ISTANBUL, Turkey — Even as authorities moved to crackdown on social media amid a widening protest movement that engulfed cities across Turkey in recent weeks, Turkish officials are also emerging as avid users of both Twitter and Facebook.
The Turkish government has been outspoken in its criticism of social media users and websites, particular as activists coordinating intensifying anti-government demonstrations used the sites as mediums to organize and vocalize dissent against the government here.
Police raided in recent weeks dozens of addresses throughout the country to arrest social media users posting picture of police brutality during battles between protesters and security forces in places like Istanbul and the capital, Ankara.
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Prime Minister Recep Tayyip Erdogan recently called social media “a menace to society.” Later, authorities requested Twitter open an office in Turkey in order to facilitate government access to administrators of the site.
"There needs to be an interlocutor we can put our grievance to and who can correct an error if there is one," Turkey’s transport and communications minister, Binali Yildrim, told reporters Wednesday of the bid to coax Twitter to Turkey.
But the burgeoning war over social media highlights a case of double standards.
Erdogan himself maintains a Twitter account of more than 3 million followers and more than 2,000 tweets.
The mayor of the Turkish capital Ankara, Melih Gokcek, has tweeted more than 40,000 times and has upward of 750,000 followers.
Last Sunday, Gokcek mounted an online campaign to discredit BBC Turkce journalist Selin Girit, who reported from the epicenter of clashes between protesters and police in Istanbul’s Gezi Park.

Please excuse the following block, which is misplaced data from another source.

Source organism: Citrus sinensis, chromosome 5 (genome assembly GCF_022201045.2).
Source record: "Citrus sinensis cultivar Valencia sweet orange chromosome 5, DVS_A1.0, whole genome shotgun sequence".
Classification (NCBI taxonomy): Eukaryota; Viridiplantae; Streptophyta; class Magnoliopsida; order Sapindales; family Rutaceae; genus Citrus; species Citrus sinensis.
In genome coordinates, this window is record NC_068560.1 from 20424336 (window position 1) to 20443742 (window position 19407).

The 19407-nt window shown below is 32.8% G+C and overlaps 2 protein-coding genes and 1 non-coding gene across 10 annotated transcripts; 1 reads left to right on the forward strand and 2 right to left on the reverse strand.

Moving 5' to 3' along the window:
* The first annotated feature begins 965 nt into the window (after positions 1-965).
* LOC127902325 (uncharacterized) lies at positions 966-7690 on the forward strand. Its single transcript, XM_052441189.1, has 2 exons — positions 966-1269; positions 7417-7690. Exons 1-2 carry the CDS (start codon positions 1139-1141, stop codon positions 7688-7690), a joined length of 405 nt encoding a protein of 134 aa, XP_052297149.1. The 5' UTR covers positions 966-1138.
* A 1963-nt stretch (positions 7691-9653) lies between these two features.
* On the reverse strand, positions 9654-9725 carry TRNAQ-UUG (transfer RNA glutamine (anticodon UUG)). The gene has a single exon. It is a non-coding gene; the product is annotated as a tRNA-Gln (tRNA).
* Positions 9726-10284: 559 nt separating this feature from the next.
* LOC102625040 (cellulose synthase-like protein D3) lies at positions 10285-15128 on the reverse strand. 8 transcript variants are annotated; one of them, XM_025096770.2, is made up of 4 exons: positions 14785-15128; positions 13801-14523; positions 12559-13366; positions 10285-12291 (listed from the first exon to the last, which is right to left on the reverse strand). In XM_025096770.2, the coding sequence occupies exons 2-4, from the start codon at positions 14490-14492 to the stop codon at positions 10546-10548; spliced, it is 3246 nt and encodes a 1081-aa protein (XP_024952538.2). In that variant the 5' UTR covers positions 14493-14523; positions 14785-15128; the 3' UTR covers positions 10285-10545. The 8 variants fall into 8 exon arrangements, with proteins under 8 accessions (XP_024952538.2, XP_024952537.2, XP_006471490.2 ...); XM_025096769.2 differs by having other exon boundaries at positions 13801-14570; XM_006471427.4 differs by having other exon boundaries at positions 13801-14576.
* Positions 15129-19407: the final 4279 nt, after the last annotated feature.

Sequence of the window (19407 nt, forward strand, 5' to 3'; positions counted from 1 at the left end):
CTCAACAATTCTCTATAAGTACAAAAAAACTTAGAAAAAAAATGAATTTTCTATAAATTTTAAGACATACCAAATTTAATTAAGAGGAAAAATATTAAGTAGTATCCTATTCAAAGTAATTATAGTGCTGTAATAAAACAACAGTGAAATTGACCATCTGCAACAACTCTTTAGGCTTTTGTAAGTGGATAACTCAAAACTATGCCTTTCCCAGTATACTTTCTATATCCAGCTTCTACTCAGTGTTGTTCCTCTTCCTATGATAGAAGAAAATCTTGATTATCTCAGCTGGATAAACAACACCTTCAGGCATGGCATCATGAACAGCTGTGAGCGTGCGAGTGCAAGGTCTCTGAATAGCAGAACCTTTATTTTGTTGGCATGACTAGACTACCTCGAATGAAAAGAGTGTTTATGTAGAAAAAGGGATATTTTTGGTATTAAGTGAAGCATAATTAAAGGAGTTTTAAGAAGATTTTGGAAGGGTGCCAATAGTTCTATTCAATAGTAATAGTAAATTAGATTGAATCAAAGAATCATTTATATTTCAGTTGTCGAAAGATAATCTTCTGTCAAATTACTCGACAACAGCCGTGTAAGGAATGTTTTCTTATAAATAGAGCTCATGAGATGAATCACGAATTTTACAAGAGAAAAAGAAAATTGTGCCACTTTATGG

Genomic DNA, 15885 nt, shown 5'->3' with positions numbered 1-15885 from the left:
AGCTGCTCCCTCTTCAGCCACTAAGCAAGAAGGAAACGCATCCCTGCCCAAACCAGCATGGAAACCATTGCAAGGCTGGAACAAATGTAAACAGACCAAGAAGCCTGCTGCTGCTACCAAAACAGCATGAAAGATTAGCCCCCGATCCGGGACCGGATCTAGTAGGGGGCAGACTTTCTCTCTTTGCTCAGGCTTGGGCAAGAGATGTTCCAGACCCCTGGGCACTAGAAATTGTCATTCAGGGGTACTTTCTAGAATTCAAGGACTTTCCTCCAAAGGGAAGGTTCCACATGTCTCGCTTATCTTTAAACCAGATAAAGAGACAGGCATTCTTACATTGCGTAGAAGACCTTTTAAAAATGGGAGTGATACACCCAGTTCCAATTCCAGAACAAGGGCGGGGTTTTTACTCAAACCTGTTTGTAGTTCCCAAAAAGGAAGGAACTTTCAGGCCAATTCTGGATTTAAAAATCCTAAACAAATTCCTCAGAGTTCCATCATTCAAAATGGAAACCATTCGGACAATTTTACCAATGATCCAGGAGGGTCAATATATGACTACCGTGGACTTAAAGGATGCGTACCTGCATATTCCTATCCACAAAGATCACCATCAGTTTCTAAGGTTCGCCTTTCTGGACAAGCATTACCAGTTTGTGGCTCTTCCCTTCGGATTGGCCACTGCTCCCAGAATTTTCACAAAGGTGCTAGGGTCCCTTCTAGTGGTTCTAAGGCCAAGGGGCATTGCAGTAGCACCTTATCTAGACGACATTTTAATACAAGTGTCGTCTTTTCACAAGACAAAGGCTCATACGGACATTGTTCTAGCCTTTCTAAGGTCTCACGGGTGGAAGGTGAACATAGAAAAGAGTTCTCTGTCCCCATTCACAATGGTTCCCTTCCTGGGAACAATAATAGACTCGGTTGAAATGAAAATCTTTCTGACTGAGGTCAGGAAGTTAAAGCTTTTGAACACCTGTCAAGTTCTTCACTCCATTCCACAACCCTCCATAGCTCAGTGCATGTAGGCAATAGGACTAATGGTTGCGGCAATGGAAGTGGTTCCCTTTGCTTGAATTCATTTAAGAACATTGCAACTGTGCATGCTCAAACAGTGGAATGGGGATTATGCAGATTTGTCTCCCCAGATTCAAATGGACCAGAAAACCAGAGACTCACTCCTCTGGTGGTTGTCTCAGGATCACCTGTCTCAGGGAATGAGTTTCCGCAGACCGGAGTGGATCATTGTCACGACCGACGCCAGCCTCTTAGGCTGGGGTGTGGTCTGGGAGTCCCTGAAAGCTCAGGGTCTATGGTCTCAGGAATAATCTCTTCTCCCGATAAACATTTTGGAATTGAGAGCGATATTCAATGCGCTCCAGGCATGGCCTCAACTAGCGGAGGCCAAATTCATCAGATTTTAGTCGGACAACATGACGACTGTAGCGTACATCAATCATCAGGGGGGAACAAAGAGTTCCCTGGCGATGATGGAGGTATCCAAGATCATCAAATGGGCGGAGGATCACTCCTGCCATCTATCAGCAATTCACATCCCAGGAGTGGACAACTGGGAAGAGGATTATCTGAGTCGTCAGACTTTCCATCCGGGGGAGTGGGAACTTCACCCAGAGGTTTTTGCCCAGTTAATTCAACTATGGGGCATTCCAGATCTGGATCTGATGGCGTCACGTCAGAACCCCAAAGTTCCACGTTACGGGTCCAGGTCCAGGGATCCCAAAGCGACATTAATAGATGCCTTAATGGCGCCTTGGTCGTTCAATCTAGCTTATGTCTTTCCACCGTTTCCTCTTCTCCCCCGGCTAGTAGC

“The mayor encouraged his followers to use a hashtag, in Turkish, which translated “Don’t be a spy in the name of England, Selin Girit.”
Istanbul governor, Huseyin Avni Mutlu, has proved more conciliatory. He published his cellphone number on Twitter, and met with anti-government activists earlier this month.
Protests in Turkey kicked-off in late May, after the government announced plans to bulldoze one of Istanbul’s last remaining green spaces at Gezi Park.
A police crackdown prompted further demonstrations, which quickly morphed into a referendum on the rule of Erdogan and his Islamist Justice and Development Party (AKP).
Many Turks who turned out to demonstrate said AKP is governing with an increasingly heavy hand, including pushing ahead with potentially harmful development projects and intruding into people’s personal’s lives.
Government figures say foreign media is leading a conspiracy to damage the country’s reputation by exaggerating both the size of protests and the government’s reaction to them.
AKP itself has proved savvy at using popular social media websites to get out its message and to rally its base. Turks have voted AKP into government three times over the past 10 years. The next general election will be held next year.
But the crackdown on media is nothing new in Turkey.
More from GlobalPost: Sound of silence: Turkey media under fire for ignoring protests
According to the Committee to Protect Journalists (CPJ), Turkey imprisons more journalists than any other country.
CPJ said this week that reporters working in Turkey face the most dangerous conditions in 20 years.
Abdullah is a journalist for a leading Turkish newspaper. He requested his full name not be published, but said riot police punched him in the face during a protest in Istanbul June 16.
Riot police moved to detain him, Abdullah said, but later released him when they discovered he was a reporter.
"It is thoroughly unacceptable for a public official to use the incendiary tactic of calling someone a traitor and inciting followers to follow suit," CPJ Europe and Central Asia Program Coordinator, Nina Ognianova, said of Gokcek’s online diatribe against the BBC journalist.
Girit said BBC Turkce would release a statement soon, but refused to comment further.
Facebook, too, says Turkish authorities have requested the social networking site to handover user information.
“[W]e reject all government data requests from Turkish authorities and push them to formal legal channels,” Facebook said in a statement Wednesday. “Unless it appears that there is an immediate threat to life or a child.”